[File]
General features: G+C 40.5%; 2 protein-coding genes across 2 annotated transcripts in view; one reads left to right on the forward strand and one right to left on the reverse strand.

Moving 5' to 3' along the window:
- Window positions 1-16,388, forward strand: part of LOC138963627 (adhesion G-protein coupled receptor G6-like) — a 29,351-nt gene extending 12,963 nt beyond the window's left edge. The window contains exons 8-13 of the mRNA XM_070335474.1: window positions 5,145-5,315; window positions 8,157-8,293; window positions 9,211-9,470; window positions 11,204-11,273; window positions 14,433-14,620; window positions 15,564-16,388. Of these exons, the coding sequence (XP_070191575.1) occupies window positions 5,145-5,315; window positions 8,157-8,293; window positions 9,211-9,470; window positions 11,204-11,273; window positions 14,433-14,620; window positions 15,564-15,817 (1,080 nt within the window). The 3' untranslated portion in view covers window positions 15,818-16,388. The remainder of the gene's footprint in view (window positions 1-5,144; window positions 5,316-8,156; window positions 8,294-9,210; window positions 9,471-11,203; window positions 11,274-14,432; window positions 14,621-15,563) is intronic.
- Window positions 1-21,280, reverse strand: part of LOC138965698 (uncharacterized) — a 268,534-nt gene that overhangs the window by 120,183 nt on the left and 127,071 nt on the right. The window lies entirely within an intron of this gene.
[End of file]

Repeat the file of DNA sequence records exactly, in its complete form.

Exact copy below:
General features: G+C 40.5%; 2 protein-coding genes across 2 annotated transcripts in view; one reads left to right on the forward strand and one right to left on the reverse strand.

Moving 5' to 3' along the window:
- Window positions 1-16,388, forward strand: part of LOC138963627 (adhesion G-protein coupled receptor G6-like) — a 29,351-nt gene extending 12,963 nt beyond the window's left edge. The window contains exons 8-13 of the mRNA XM_070335474.1: window positions 5,145-5,315; window positions 8,157-8,293; window positions 9,211-9,470; window positions 11,204-11,273; window positions 14,433-14,620; window positions 15,564-16,388. Of these exons, the coding sequence (XP_070191575.1) occupies window positions 5,145-5,315; window positions 8,157-8,293; window positions 9,211-9,470; window positions 11,204-11,273; window positions 14,433-14,620; window positions 15,564-15,817 (1,080 nt within the window). The 3' untranslated portion in view covers window positions 15,818-16,388. The remainder of the gene's footprint in view (window positions 1-5,144; window positions 5,316-8,156; window positions 8,294-9,210; window positions 9,471-11,203; window positions 11,274-14,432; window positions 14,621-15,563) is intronic.
- Window positions 1-21,280, reverse strand: part of LOC138965698 (uncharacterized) — a 268,534-nt gene that overhangs the window by 120,183 nt on the left and 127,071 nt on the right. The window lies entirely within an intron of this gene.